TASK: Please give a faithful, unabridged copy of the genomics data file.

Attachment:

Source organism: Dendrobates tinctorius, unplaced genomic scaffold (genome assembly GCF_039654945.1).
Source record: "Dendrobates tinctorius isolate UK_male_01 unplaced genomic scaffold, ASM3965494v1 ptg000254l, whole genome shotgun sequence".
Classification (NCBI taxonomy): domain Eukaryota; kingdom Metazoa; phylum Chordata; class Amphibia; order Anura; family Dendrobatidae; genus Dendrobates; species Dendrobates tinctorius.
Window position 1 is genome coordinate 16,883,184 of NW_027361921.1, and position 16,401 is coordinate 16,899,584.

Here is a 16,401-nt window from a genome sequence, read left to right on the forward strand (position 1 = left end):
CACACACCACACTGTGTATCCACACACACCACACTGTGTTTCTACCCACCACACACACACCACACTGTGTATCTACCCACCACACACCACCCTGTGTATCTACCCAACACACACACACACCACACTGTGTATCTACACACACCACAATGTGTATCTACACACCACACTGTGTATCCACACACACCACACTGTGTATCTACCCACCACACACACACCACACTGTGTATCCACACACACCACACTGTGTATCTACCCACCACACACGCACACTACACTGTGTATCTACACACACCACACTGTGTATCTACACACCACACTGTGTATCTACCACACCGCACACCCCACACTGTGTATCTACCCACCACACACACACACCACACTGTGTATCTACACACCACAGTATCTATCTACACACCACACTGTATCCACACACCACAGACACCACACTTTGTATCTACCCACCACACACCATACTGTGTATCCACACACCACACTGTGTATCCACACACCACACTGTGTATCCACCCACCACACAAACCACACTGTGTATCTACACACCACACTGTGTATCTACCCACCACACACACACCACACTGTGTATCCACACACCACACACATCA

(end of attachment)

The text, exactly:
Source organism: Dendrobates tinctorius, unplaced genomic scaffold (genome assembly GCF_039654945.1).
Source record: "Dendrobates tinctorius isolate UK_male_01 unplaced genomic scaffold, ASM3965494v1 ptg000254l, whole genome shotgun sequence".
Classification (NCBI taxonomy): domain Eukaryota; kingdom Metazoa; phylum Chordata; class Amphibia; order Anura; family Dendrobatidae; genus Dendrobates; species Dendrobates tinctorius.
Window position 1 is genome coordinate 16,883,184 of NW_027361921.1, and position 16,401 is coordinate 16,899,584.

Here is a 16,401-nt window from a genome sequence, read left to right on the forward strand (position 1 = left end):
CACACACCACACTGTGTATCCACACACACCACACTGTGTTTCTACCCACCACACACACACCACACTGTGTATCTACCCACCACACACCACCCTGTGTATCTACCCAACACACACACACACCACACTGTGTATCTACACACACCACAATGTGTATCTACACACCACACTGTGTATCCACACACACCACACTGTGTATCTACCCACCACACACACACCACACTGTGTATCCACACACACCACACTGTGTATCTACCCACCACACACGCACACTACACTGTGTATCTACACACACCACACTGTGTATCTACACACCACACTGTGTATCTACCACACCGCACACCCCACACTGTGTATCTACCCACCACACACACACACCACACTGTGTATCTACACACCACAGTATCTATCTACACACCACACTGTATCCACACACCACAGACACCACACTTTGTATCTACCCACCACACACCATACTGTGTATCCACACACCACACTGTGTATCCACACACCACACTGTGTATCCACCCACCACACAAACCACACTGTGTATCTACACACCACACTGTGTATCTACCCACCACACACACACCACACTGTGTATCCACACACCACACACATCA